"She missed her old life, her friends, her position back home. She hated the hot months here and had tried to go back and rent an apartment for the summer. But there had been a little business boom in Columbia, and her friends couldn't find her an apartment. For that reason she was depressed in the last days of her life."
On the afternoon she died, Mrs. Reeser came to her son's house for Sunday dinner and then babysat for her youngest granddaughter Marty, 4, while the Reesers took Mary, 12, and Nancy, 10, to the beach.
"It was so easy to get to Pass-a-Grille in those days," says Reeser, "but we noticed Mother seemed depressed, so we came back in an hour."
Mrs. Reeser went home. Early in the evening, Ernestine, her daughter-in-law, dropped in to see how she was. A little later, her son and granddaughter Nancy came over.
"The last time I saw her," says Reeser, now 81 and retired, "she was sitting in her easy chair with two fans blowing on her. She always kept two fans going. She hadn't wanted any dinner, so the two Seconals she had taken would have been felt quickly. She was wearing a nightie. No bathrobe or house coat, just a nightie. She was smoking a cigarette and seemed content. I kissed her good night."
Pansy Carpenter, landowner and apartment neighbor to Mrs. Reeser, woke up at 5 a.m. smelling smoke. She decided it was from a defective water pump in the garage and got up and turned off the pump. Then she went back to sleep.
An hour later, she got up and brought in the morning paper. The smoke smell was gone. At about 8, a Western Union boy came with a telegram for Mrs. Reeser (It was from friends in Columbia saying that an apartment had finally turned up). Mrs. Carpenter went to Mrs. Reeser's room, tried the door knob, found it hot. She began to worry.
Painters were working in a house across the street. She called to them. They came over, opened the door, took a quick look and closed it again. Mrs. Carpenter called the fire department and Dr. Reeser.
"She didn't tell me what was wrong," says Reeser, "just to get over there quickly. I did, and found the fire chief, a patient of mine. He told me not to go in the room and explained why."
Reeser is a cultured, confident man. He dismisses the possibility of spontaneous combustion. "I think she died because she fell asleep and her cigarette ignited the upholstery of the easy chair."
He pauses, goes on with an effort. "This is difficult to talk about. Oddly enough, this is the first time anyone has asked me about my mother. I have a steamer trunk full of magazine stories about the case and not one of the writers ever came to me. Neither did the experts, the FBI, the famous Dr. Krogman from the University of Pennsylvania.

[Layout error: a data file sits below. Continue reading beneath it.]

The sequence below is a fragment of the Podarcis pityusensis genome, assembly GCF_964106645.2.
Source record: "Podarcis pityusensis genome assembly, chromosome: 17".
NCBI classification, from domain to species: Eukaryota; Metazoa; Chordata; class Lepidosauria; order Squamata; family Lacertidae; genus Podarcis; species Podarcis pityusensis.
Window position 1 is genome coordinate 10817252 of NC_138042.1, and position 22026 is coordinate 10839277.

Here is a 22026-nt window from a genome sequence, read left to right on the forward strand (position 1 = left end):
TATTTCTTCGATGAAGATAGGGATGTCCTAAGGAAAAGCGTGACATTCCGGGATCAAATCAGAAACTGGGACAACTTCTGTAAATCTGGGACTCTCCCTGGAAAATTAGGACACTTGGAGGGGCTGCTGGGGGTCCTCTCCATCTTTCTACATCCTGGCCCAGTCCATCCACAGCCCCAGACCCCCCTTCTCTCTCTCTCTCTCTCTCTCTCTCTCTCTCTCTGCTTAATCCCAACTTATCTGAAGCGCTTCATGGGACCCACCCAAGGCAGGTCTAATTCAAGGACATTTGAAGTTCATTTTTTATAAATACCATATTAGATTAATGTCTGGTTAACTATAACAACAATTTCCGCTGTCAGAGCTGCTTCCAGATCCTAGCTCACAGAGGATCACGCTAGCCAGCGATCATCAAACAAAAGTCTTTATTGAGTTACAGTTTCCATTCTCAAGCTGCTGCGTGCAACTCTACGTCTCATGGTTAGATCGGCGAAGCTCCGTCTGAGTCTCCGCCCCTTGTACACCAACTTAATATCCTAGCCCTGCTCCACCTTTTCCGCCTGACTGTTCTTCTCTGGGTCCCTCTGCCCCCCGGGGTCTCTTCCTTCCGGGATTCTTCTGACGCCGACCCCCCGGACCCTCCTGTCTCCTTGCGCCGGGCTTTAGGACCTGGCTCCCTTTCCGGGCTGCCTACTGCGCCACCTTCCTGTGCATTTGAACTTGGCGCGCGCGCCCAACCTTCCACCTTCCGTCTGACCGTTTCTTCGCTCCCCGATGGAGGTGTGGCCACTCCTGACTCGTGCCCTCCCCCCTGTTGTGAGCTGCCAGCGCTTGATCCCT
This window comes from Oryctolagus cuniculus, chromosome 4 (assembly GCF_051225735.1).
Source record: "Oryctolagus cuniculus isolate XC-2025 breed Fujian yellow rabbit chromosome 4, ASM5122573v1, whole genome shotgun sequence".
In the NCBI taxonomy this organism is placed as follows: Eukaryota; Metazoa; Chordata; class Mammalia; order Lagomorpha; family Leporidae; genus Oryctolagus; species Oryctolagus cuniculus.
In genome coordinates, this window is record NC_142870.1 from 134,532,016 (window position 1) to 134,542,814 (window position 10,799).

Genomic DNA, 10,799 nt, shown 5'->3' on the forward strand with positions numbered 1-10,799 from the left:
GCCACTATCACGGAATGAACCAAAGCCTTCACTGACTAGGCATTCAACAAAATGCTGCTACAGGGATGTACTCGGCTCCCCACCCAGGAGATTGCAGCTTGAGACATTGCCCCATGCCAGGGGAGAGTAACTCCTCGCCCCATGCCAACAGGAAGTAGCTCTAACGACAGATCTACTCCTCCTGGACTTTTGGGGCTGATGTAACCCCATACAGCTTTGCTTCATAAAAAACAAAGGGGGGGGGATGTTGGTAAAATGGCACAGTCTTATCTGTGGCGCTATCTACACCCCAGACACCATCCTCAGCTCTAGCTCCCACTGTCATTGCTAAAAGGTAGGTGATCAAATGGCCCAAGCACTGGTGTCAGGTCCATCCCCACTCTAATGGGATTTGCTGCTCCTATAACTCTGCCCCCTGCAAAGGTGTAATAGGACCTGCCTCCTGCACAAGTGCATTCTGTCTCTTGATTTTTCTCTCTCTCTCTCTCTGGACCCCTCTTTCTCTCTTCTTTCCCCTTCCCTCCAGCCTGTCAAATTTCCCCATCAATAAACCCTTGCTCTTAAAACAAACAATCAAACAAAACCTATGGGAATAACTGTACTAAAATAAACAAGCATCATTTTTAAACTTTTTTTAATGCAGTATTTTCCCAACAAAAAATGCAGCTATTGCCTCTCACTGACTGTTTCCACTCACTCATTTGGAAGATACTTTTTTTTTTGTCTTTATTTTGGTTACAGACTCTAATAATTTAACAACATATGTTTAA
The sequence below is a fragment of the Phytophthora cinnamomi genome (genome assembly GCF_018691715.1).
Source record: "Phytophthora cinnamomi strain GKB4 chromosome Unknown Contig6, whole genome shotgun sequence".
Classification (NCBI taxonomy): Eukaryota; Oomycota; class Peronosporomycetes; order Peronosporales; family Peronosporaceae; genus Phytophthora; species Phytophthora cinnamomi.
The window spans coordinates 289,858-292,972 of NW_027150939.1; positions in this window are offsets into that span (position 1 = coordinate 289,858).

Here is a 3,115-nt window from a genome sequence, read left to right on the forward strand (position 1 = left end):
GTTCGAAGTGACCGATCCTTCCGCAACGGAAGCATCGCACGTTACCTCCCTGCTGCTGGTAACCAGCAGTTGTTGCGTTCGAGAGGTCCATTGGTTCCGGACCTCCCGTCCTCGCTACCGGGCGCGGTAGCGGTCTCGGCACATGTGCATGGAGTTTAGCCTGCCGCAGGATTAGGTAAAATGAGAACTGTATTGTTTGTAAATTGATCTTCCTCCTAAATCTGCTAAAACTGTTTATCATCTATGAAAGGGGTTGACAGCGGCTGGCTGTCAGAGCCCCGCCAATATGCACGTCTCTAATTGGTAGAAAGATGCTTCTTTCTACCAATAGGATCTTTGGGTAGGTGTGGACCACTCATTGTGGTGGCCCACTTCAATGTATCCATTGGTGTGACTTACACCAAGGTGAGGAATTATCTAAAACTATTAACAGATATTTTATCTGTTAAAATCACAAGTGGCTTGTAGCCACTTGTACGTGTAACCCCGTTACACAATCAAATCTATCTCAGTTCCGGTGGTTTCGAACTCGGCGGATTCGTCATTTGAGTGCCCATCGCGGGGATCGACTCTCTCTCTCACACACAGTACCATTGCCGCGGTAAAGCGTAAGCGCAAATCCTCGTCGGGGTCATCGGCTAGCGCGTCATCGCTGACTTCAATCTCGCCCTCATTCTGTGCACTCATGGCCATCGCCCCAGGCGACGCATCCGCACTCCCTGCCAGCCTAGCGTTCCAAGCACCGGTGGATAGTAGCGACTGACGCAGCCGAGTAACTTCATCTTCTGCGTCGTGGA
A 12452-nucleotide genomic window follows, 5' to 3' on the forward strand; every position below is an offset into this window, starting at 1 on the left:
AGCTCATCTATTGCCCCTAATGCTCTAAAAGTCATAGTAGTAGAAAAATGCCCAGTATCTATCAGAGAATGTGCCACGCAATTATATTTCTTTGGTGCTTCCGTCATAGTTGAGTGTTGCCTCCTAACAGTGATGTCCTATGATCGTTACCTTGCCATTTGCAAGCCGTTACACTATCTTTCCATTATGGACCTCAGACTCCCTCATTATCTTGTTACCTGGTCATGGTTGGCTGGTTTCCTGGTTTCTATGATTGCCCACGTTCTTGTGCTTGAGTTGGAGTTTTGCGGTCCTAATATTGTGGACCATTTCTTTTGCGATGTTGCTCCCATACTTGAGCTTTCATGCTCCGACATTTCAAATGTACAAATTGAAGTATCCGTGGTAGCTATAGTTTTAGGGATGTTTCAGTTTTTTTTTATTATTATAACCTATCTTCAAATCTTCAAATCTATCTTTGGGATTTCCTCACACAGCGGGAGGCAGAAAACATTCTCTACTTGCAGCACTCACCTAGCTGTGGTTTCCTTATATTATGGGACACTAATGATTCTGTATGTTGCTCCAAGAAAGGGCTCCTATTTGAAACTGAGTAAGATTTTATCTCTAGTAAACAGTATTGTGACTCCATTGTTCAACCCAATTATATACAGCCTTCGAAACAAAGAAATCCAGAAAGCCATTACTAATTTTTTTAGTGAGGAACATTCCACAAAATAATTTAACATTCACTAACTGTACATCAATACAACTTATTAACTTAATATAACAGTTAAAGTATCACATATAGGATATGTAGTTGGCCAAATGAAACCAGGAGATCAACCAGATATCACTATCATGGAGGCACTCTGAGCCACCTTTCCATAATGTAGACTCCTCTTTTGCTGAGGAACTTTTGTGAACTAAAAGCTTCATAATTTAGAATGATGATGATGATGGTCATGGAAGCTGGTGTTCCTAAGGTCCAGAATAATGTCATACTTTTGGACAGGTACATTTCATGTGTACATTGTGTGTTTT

"At any rate, I think the fire that consumed my mother's body was so powerful because it fed on her own body fat."
Animal fat, including human fat, he explains, is especially combustible and burns with great heat. And there might have been a particularly burnable texture to his mother's body fat.
"She weighed 170 to 175 pounds. Not obese on a woman 5-feet-4 or -5, but dangerous weight."
"Once when we were cooking together," says Ernestine Reeser, "she burned her arm badly. And I could see the layer of fat under her skin. I'd never seen a layer of fat quite like it."
Mrs. Reeser's ashes, after months of testing and examination, were finally released, flown to Pennsylvania and buried next to her husband's grave. But the family insists that part of her remained in St. Petersburg with her son, her grandchildren and her furniture.
The ghost of Mary Hardy Reeser was felt — and occasionally smelled — in the guest room, on the stairwell and elsewhere in the house at 555 19th Ave. NE, where the doctor's family lived at the time of the tragedy.
"I guess we never saw the ghost, but we certainly were aware of it," says Reeser, smiling but serious, too, and unembarrassed. "Several times I got heavy whiffs of a perfume she always wore. . . . What was it?"
"L'heur Bleu," his wife says. "We all smelled it, especially in the guest room, which was furnished entirely with things from her Pennsylvania home. Once our little dog Wiggles jumped on her old bed and his hair stood on end and he whimpered and then just tore out of the room and would never go back."
Childhood friends of the Reeser children remember the ghost. One recalls feeling a cool breeze, and Marty Reeser, then about 5 or 6, said, "That's Grandma again. Don't worry. She's nice."
"Still, we couldn't keep her," Ernestine Reeser says. "Finally we redecorated and got new furniture in the bedroom, and that was the last of the ghost. You see, it wasn't our old house that was haunted. It was Mother Reeser's furniture. Maybe she just loved it too much.
"But we missed Mother Reeser and we missed the ghost. We called her our friendly ghost."